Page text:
Archbishop Eamon Martin of Armagh, Primate of All Ireland, delivered the following intervention at the Synod of Bishops in Rome on Saturday 10 October:
* * *
Holy Father, brothers and sisters, I can only imagine what it must be like for a mother and father to hold their newborn baby in their arms for the first time. My 87 year old mother, who had twelve children, tells me, ‘Eamon, unless you experience it, you can’t explain it!’
The unique tender love that unites husband, wife and their newborn child is a reflection of the tenderness of God. It makes a connection and leaves an imprint which remains even in the face of the awful realities that can feature in family life today – like violence, rejection, division, scandal, and hurt – realities which we pray about in our ‘Prayer for the Synod’.
The Holy Father called on us recently to be ‘revolutionaries of tenderness’, but how difficult it must be for some families to keep tenderness alive.
In our deliberations as a Synod of Bishops, let us not forget families which have experienced the trauma of abuse and domestic violence, those for whom the proclamation of what we call the ‘Good News’ of the Family may mean little or nothing. The Church is sometimes described as a family of families. We know only too well the horrific impact of sins and crimes of abuse in the Church family: the betrayal of trust, the violation of dignity, the shame – both public and private, the anger and alienation, the wound that never seems to heal.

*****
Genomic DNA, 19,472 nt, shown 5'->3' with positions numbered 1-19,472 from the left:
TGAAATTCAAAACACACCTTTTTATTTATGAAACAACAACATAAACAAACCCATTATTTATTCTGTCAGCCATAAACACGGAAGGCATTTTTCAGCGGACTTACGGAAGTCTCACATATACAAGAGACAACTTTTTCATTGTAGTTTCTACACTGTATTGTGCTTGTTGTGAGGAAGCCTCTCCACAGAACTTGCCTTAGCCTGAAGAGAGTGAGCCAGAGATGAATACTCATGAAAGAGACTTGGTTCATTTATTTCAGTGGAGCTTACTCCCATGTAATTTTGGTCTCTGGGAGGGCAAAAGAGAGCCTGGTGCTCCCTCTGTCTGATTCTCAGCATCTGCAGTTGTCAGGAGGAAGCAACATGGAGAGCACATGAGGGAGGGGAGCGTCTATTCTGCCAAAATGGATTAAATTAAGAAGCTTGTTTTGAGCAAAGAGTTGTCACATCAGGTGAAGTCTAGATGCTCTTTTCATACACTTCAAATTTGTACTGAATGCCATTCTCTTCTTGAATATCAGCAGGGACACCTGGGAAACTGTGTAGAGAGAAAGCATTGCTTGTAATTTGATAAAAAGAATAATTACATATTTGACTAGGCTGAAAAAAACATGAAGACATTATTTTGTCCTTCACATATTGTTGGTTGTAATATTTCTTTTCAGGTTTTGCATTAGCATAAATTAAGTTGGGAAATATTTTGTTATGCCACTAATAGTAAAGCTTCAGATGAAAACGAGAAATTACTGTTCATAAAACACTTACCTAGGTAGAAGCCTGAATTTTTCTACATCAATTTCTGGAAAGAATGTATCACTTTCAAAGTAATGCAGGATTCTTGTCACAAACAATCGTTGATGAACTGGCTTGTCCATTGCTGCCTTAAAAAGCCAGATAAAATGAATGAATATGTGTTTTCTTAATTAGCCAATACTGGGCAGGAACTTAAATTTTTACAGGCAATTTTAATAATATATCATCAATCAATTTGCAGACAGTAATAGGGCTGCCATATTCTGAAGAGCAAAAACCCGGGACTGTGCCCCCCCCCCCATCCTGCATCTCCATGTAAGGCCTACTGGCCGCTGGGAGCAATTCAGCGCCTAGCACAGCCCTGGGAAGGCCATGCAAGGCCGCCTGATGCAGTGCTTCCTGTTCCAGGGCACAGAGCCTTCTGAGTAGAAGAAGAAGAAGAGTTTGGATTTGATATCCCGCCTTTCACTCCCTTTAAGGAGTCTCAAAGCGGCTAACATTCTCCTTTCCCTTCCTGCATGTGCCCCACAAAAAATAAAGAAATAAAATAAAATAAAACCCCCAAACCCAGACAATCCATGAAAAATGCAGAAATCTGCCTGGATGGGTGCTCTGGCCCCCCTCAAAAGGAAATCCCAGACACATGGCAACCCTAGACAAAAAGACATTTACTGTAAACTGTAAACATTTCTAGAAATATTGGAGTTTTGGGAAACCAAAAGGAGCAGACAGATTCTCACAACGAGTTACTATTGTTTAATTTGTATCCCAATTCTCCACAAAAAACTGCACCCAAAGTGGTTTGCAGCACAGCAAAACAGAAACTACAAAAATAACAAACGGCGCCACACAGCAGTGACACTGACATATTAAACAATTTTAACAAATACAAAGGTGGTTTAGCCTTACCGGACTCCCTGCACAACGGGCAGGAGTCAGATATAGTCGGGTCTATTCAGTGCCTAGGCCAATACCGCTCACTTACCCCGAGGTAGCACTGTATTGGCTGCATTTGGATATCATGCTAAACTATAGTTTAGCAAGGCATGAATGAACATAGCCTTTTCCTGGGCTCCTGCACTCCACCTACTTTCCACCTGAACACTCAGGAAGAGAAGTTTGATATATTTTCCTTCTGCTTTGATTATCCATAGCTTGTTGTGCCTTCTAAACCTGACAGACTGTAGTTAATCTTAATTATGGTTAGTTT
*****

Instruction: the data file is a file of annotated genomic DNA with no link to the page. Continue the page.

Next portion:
Perhaps our catechesis about ‘tenderness’ in paragraph 70 of the Instrumentum Laboris needs to reflect more openly these awful realities that afflict too many families today – families who ask: Where is God in all this? What of justice? Where do we find forgiveness? How does mercy and tenderness fit in?
Our ‘Prayer for the Synod’ asks for the assistance of the Holy Family of Nazareth, conscious that it is only in the mystery of the Incarnation and in the healing power of Christ’s redemptive suffering on the Cross that the power of sin and evil is overcome, and light can shine into the darkest and most hopeless of family situations.
That light shines forth from the loving kindness of the heart of God ‘who visits us like the dawn from on high’. God’s loving kindness is so beautifully portrayed in the image of the Father running out to embrace his Prodigal Son, an image which Saint John Paul said ‘sums up all the best characteristics of fatherhood and motherhood’ (Pope John Paul II). What better icon for the ‘revolutionary tenderness’ of God, whose mercy knows no bounds.